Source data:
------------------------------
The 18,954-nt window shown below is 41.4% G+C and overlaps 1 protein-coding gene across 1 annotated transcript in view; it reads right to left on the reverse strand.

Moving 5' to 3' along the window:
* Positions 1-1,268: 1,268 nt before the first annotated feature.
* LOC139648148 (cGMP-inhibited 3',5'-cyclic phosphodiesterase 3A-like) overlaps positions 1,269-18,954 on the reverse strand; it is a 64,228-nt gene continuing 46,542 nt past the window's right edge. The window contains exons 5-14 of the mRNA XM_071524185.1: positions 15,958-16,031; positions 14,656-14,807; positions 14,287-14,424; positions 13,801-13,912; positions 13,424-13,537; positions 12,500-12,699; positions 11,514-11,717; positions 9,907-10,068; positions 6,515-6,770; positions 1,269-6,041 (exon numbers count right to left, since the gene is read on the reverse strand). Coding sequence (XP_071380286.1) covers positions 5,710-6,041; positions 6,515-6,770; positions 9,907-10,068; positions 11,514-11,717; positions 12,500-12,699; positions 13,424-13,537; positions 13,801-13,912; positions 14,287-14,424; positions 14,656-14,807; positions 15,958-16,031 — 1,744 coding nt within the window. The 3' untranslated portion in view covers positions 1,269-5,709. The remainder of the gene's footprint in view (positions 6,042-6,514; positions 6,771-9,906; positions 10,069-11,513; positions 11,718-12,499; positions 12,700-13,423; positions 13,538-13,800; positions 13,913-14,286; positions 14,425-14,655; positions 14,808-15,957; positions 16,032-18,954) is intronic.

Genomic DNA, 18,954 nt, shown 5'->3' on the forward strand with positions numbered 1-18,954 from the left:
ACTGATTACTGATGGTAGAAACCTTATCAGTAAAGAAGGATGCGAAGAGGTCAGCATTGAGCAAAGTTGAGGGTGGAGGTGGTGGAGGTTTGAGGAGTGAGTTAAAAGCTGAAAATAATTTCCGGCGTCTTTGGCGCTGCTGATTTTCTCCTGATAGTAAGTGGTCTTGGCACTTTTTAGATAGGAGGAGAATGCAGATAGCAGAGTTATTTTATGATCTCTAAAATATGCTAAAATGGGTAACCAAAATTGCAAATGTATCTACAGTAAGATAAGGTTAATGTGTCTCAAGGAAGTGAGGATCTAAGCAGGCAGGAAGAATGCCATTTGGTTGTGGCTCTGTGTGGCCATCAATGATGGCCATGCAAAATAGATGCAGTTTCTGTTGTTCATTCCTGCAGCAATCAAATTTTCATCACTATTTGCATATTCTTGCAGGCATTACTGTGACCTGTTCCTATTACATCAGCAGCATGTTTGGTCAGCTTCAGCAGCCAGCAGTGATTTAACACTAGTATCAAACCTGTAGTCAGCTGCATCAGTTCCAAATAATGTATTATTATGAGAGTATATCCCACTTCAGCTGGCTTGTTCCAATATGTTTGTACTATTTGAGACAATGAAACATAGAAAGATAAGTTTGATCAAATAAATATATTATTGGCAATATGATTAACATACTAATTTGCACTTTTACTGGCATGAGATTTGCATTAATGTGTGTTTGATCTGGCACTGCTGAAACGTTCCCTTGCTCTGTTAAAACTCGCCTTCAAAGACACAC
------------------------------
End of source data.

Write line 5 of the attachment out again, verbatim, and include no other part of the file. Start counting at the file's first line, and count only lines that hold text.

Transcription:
Genomic DNA, 18,954 nt, shown 5'->3' on the forward strand with positions numbered 1-18,954 from the left: